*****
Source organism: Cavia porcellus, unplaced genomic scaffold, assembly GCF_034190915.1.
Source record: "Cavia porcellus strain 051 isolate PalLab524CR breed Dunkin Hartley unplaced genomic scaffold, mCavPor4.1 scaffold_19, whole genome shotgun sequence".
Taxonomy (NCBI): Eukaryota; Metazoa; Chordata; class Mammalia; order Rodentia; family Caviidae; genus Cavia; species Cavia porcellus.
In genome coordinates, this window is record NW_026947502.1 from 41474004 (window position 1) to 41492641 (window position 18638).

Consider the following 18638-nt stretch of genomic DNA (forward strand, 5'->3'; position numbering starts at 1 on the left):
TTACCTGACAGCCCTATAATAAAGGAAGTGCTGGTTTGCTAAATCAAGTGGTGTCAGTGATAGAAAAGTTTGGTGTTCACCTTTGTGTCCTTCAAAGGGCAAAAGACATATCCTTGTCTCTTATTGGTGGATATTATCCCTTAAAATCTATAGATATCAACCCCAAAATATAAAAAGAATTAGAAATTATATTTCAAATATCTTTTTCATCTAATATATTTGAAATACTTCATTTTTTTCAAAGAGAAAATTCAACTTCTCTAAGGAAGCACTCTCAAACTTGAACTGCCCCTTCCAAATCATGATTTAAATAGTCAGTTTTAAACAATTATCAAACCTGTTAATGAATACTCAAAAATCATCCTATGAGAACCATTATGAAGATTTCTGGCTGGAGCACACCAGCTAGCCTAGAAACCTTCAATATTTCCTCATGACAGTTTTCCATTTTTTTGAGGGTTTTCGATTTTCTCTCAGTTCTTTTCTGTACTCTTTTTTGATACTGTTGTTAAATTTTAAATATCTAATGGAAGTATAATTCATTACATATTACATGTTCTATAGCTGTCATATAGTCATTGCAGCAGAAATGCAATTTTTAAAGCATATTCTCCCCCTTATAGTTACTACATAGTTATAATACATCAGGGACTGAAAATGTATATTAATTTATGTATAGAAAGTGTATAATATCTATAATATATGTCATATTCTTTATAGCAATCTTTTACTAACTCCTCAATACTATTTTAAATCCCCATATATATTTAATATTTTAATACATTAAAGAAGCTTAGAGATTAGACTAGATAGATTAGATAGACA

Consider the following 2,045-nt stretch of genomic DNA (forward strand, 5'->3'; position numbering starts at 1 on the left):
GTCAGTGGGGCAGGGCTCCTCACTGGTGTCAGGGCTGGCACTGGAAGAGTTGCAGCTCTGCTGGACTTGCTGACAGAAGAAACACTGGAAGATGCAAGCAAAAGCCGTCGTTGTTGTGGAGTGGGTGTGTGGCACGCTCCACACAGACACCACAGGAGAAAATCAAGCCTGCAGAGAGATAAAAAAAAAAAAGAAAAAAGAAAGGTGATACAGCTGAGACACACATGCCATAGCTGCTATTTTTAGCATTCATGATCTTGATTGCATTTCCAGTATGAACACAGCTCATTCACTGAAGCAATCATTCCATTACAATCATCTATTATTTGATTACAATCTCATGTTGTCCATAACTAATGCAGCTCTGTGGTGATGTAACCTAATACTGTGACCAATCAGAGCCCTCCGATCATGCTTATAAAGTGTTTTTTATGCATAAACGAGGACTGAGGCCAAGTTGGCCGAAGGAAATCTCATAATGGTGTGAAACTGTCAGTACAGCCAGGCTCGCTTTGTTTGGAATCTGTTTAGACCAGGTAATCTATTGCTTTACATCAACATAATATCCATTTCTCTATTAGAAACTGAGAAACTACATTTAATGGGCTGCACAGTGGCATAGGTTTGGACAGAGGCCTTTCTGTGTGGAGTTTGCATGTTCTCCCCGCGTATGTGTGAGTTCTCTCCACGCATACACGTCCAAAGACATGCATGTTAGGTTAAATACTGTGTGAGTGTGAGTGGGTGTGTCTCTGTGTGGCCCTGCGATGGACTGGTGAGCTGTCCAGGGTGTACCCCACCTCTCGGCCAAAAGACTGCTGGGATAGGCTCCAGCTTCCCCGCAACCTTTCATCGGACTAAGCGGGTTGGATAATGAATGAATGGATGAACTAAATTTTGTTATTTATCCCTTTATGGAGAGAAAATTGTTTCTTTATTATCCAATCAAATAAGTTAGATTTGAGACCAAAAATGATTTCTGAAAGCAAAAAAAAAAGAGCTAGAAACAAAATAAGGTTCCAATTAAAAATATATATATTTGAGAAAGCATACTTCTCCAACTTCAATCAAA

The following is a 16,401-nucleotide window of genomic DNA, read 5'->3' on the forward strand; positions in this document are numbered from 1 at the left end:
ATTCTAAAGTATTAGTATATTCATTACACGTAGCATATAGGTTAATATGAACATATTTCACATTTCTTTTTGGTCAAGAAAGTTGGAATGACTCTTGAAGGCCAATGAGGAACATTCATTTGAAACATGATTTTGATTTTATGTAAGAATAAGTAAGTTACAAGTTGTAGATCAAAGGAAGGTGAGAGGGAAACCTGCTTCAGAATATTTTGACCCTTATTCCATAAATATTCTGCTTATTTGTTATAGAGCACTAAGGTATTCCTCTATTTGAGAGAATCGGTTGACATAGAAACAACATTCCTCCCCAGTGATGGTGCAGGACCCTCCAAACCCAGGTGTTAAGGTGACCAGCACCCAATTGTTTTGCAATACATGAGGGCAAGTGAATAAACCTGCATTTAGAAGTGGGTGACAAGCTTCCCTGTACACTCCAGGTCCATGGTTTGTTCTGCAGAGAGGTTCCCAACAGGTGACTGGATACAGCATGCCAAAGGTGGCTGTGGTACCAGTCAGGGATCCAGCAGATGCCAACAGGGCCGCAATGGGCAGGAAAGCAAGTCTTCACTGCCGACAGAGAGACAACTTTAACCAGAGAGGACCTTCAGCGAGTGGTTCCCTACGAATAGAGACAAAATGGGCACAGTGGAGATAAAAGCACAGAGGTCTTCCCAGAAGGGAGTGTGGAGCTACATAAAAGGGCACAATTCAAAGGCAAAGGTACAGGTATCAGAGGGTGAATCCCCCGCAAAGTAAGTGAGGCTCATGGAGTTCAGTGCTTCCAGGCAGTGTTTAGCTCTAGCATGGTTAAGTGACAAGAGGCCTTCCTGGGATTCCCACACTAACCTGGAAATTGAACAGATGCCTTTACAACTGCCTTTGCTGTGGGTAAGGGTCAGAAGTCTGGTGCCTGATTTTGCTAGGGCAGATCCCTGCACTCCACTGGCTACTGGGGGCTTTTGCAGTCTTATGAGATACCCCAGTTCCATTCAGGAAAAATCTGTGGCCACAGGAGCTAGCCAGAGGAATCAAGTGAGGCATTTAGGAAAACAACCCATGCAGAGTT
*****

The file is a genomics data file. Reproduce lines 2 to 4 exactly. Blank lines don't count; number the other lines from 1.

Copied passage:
Source record: "Cavia porcellus strain 051 isolate PalLab524CR breed Dunkin Hartley unplaced genomic scaffold, mCavPor4.1 scaffold_19, whole genome shotgun sequence".
Taxonomy (NCBI): Eukaryota; Metazoa; Chordata; class Mammalia; order Rodentia; family Caviidae; genus Cavia; species Cavia porcellus.
In genome coordinates, this window is record NW_026947502.1 from 41474004 (window position 1) to 41492641 (window position 18638).